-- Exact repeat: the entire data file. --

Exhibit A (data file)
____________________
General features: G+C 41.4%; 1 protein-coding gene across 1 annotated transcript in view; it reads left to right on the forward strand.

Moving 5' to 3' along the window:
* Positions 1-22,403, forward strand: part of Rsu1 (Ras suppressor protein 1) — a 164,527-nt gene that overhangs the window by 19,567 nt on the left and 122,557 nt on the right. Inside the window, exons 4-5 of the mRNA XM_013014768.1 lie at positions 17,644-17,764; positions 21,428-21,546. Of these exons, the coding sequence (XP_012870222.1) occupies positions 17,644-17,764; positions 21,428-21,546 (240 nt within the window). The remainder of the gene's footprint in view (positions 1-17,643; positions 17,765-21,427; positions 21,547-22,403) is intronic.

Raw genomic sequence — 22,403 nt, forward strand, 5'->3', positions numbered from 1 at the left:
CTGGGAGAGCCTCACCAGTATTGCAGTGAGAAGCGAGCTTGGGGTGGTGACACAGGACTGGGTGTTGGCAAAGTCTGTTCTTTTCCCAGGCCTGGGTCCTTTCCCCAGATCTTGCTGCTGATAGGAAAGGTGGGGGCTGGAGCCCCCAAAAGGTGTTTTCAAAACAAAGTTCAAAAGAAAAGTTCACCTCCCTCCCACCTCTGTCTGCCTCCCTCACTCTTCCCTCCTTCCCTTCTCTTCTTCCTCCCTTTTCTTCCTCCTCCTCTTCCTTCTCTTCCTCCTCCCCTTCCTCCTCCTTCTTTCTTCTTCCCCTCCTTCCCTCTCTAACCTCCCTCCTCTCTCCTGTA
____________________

General features: G+C 41.4%; 1 protein-coding gene across 1 annotated transcript in view; it reads left to right on the forward strand.

Moving 5' to 3' along the window:
* Positions 1-22,403, forward strand: part of Rsu1 (Ras suppressor protein 1) — a 164,527-nt gene that overhangs the window by 19,567 nt on the left and 122,557 nt on the right. Inside the window, exons 4-5 of the mRNA XM_013014768.1 lie at positions 17,644-17,764; positions 21,428-21,546. Of these exons, the coding sequence (XP_012870222.1) occupies positions 17,644-17,764; positions 21,428-21,546 (240 nt within the window). The remainder of the gene's footprint in view (positions 1-17,643; positions 17,765-21,427; positions 21,547-22,403) is intronic.

Raw genomic sequence — 22,403 nt, forward strand, 5'->3', positions numbered from 1 at the left:
CTGGGAGAGCCTCACCAGTATTGCAGTGAGAAGCGAGCTTGGGGTGGTGACACAGGACTGGGTGTTGGCAAAGTCTGTTCTTTTCCCAGGCCTGGGTCCTTTCCCCAGATCTTGCTGCTGATAGGAAAGGTGGGGGCTGGAGCCCCCAAAAGGTGTTTTCAAAACAAAGTTCAAAAGAAAAGTTCACCTCCCTCCCACCTCTGTCTGCCTCCCTCACTCTTCCCTCCTTCCCTTCTCTTCTTCCTCCCTTTTCTTCCTCCTCCTCTTCCTTCTCTTCCTCCTCCCCTTCCTCCTCCTTCTTTCTTCTTCCCCTCCTTCCCTCTCTAACCTCCCTCCTCTCTCCTGTA